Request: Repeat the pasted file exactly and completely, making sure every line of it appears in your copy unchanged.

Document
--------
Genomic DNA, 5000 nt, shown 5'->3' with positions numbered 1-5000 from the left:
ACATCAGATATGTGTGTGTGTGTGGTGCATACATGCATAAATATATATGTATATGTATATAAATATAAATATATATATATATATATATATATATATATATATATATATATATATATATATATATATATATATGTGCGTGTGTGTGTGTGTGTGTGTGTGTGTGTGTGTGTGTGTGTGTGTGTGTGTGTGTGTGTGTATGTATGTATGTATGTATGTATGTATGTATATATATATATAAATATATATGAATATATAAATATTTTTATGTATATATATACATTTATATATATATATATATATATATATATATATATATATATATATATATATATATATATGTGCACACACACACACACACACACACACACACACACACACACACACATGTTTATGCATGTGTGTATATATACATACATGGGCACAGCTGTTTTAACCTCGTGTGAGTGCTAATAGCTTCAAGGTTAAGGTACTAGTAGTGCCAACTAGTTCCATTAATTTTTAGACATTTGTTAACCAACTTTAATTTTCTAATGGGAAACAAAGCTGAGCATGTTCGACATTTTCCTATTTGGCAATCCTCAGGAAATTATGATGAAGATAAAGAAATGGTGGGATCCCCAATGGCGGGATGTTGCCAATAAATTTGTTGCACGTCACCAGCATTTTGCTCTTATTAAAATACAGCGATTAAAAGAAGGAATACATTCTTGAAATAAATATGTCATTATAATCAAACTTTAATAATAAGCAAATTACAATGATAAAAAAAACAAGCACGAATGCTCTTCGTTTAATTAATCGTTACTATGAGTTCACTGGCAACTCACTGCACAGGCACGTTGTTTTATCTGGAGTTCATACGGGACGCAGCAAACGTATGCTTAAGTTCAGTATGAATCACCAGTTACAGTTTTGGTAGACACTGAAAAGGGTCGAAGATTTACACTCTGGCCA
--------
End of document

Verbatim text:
Genomic DNA, 5000 nt, shown 5'->3' with positions numbered 1-5000 from the left:
ACATCAGATATGTGTGTGTGTGTGGTGCATACATGCATAAATATATATGTATATGTATATAAATATAAATATATATATATATATATATATATATATATATATATATATATATATATATATATATATATATATGTGCGTGTGTGTGTGTGTGTGTGTGTGTGTGTGTGTGTGTGTGTGTGTGTGTGTGTGTGTGTGTATGTATGTATGTATGTATGTATGTATGTATATATATATATAAATATATATGAATATATAAATATTTTTATGTATATATATACATTTATATATATATATATATATATATATATATATATATATATATATATATATATATATATGTGCACACACACACACACACACACACACACACACACACACACACACATGTTTATGCATGTGTGTATATATACATACATGGGCACAGCTGTTTTAACCTCGTGTGAGTGCTAATAGCTTCAAGGTTAAGGTACTAGTAGTGCCAACTAGTTCCATTAATTTTTAGACATTTGTTAACCAACTTTAATTTTCTAATGGGAAACAAAGCTGAGCATGTTCGACATTTTCCTATTTGGCAATCCTCAGGAAATTATGATGAAGATAAAGAAATGGTGGGATCCCCAATGGCGGGATGTTGCCAATAAATTTGTTGCACGTCACCAGCATTTTGCTCTTATTAAAATACAGCGATTAAAAGAAGGAATACATTCTTGAAATAAATATGTCATTATAATCAAACTTTAATAATAAGCAAATTACAATGATAAAAAAAACAAGCACGAATGCTCTTCGTTTAATTAATCGTTACTATGAGTTCACTGGCAACTCACTGCACAGGCACGTTGTTTTATCTGGAGTTCATACGGGACGCAGCAAACGTATGCTTAAGTTCAGTATGAATCACCAGTTACAGTTTTGGTAGACACTGAAAAGGGTCGAAGATTTACACTCTGGCCA